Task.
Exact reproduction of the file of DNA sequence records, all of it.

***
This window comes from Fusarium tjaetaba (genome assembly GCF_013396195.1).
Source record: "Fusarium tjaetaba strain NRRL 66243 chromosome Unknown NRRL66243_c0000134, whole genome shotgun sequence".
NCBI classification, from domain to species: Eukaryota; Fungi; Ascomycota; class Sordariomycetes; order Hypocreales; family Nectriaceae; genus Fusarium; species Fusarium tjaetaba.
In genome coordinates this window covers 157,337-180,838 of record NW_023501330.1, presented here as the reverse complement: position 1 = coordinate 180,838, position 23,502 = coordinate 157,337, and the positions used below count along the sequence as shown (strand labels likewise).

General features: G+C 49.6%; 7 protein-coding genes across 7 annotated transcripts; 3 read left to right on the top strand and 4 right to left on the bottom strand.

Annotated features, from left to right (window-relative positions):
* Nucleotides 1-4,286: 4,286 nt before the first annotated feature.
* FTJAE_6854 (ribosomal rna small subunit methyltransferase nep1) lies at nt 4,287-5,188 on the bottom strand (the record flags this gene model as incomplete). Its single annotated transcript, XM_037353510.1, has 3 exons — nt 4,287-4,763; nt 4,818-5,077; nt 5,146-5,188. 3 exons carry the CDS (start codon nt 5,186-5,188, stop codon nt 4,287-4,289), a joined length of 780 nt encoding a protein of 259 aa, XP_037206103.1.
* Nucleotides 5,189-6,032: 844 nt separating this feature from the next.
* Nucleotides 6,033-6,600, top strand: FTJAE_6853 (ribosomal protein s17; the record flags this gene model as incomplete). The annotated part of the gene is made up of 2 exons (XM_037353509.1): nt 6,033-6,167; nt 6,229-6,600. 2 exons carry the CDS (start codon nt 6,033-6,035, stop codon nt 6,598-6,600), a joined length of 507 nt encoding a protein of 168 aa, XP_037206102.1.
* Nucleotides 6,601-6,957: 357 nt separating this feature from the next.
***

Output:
This window comes from Fusarium tjaetaba (genome assembly GCF_013396195.1).
Source record: "Fusarium tjaetaba strain NRRL 66243 chromosome Unknown NRRL66243_c0000134, whole genome shotgun sequence".
NCBI classification, from domain to species: Eukaryota; Fungi; Ascomycota; class Sordariomycetes; order Hypocreales; family Nectriaceae; genus Fusarium; species Fusarium tjaetaba.
In genome coordinates this window covers 157,337-180,838 of record NW_023501330.1, presented here as the reverse complement: position 1 = coordinate 180,838, position 23,502 = coordinate 157,337, and the positions used below count along the sequence as shown (strand labels likewise).

General features: G+C 49.6%; 7 protein-coding genes across 7 annotated transcripts; 3 read left to right on the top strand and 4 right to left on the bottom strand.

Annotated features, from left to right (window-relative positions):
* Nucleotides 1-4,286: 4,286 nt before the first annotated feature.
* FTJAE_6854 (ribosomal rna small subunit methyltransferase nep1) lies at nt 4,287-5,188 on the bottom strand (the record flags this gene model as incomplete). Its single annotated transcript, XM_037353510.1, has 3 exons — nt 4,287-4,763; nt 4,818-5,077; nt 5,146-5,188. 3 exons carry the CDS (start codon nt 5,186-5,188, stop codon nt 4,287-4,289), a joined length of 780 nt encoding a protein of 259 aa, XP_037206103.1.
* Nucleotides 5,189-6,032: 844 nt separating this feature from the next.
* Nucleotides 6,033-6,600, top strand: FTJAE_6853 (ribosomal protein s17; the record flags this gene model as incomplete). The annotated part of the gene is made up of 2 exons (XM_037353509.1): nt 6,033-6,167; nt 6,229-6,600. 2 exons carry the CDS (start codon nt 6,033-6,035, stop codon nt 6,598-6,600), a joined length of 507 nt encoding a protein of 168 aa, XP_037206102.1.
* Nucleotides 6,601-6,957: 357 nt separating this feature from the next.